It’s been F1’s worst kept secret. Today, Lance Stroll has been announced as Felipe Massa’s replacement at Williams for 2017 and beyond. The team’s line up will be anchored by Valtteri Bottas who has been retained for a fifth season.
Stroll is young and has money behind him, thanks to millionaire father Lawrence Stroll. However, he is far from your average pay driver!
I’d like to tackle the pay driver argument head-on. Lance Stroll’s career has undoubtedly been aided by his family’s funding. Money is a crucial asset in junior formula and is a springboard to the next stage.
Having backers makes a driver more appealing to almost any team, particularly an independent like Williams. Especially when the team are staring down the barrel of a dip in financial resource as a result of being pipped to fourth in the Constructors’ Championship by Force India.
However, Stroll has enormous resource in the talent department to back up his wallet. This is the 2016 Euro F3 Champion. A series previously won by Esteban Ocon and one in which Max Verstappen could only finish third.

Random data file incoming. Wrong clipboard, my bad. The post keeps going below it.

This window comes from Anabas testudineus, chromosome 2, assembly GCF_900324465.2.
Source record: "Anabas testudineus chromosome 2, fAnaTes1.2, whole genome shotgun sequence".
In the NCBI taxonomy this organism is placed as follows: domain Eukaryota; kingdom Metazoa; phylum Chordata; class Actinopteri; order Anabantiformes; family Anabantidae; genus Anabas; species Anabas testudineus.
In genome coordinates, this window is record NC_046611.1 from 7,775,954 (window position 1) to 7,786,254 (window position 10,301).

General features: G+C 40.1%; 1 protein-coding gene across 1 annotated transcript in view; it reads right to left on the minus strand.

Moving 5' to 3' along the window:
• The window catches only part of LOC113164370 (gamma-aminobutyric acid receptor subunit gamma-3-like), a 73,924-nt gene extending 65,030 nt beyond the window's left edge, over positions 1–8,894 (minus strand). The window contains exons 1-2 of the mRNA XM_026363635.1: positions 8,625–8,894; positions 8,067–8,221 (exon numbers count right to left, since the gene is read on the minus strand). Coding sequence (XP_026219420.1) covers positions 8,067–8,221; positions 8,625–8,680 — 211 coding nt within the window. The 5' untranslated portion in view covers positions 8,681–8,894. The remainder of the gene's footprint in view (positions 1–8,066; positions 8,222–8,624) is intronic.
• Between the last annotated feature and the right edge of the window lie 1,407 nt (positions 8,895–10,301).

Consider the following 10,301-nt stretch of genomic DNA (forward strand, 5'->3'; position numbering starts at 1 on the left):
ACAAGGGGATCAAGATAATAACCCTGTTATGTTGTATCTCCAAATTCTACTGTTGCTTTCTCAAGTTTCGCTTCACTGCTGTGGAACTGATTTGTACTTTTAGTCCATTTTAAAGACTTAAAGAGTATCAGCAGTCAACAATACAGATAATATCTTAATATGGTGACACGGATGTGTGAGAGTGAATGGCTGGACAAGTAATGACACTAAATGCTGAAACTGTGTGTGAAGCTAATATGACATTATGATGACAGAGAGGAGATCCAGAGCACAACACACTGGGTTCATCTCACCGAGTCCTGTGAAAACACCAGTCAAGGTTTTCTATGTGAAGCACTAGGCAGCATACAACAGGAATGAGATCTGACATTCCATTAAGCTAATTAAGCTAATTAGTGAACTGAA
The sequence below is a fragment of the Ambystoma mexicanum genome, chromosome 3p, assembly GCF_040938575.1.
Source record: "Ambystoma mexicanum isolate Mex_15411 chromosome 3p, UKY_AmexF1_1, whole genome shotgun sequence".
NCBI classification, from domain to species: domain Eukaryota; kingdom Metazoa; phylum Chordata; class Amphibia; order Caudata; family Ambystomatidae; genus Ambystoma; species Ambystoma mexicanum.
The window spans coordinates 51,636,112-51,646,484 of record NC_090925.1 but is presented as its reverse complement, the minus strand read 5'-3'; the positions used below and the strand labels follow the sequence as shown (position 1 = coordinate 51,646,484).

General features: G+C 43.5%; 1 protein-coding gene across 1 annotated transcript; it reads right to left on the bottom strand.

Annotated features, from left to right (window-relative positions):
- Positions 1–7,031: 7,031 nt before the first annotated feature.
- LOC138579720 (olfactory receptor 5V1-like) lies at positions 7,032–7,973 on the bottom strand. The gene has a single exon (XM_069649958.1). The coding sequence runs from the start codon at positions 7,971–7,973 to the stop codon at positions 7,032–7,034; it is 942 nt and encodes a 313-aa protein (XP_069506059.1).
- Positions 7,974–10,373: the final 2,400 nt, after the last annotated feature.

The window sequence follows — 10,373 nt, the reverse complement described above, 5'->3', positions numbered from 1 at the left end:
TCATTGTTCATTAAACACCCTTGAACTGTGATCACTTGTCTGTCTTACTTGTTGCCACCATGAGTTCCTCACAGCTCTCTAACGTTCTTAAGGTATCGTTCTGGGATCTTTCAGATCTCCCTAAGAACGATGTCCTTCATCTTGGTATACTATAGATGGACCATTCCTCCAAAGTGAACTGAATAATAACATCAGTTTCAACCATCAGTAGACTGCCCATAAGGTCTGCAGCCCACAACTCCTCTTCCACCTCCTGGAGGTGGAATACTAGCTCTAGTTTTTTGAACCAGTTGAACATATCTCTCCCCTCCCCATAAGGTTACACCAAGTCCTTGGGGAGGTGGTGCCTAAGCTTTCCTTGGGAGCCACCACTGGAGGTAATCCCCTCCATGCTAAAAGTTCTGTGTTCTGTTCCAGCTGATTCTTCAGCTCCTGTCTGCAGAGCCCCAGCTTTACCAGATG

It’s a big deal and achieving that feat in just his second season speaks volumes of his maturity and natural talent. Money has simply fast-tracked the inevitable – Stroll securing a well-deserved shot at F1.
What his appointment means is an elevated status for Valtteri Bottas. With Massa’s experience leaving Grove, the Finn now becomes the team’s lead driver while Stroll finds his rhythm.
At this point, it’s probably fair to say that Williams needs Bottas more than Bottas needs Williams. His performances in 2014 demonstrated that he was ready for race winning machinery and, for a while, it appeared that his current team would be able to deliver this opportunity.
Since then, Williams’ trajectory has taken somewhat of a nose-dive. With the 2017 regulations somewhat negating the ‘leg-up’ provided by the Mercedes powerunit, this trend could be difficult to reverse. Bottas certainly has his work cut out.
As such, the announcement today is hugely exciting for Stroll but less so for Bottas, who potentially faces another season in midfield obscurity. Hopefully I’m wrong with regards to the latter prediction.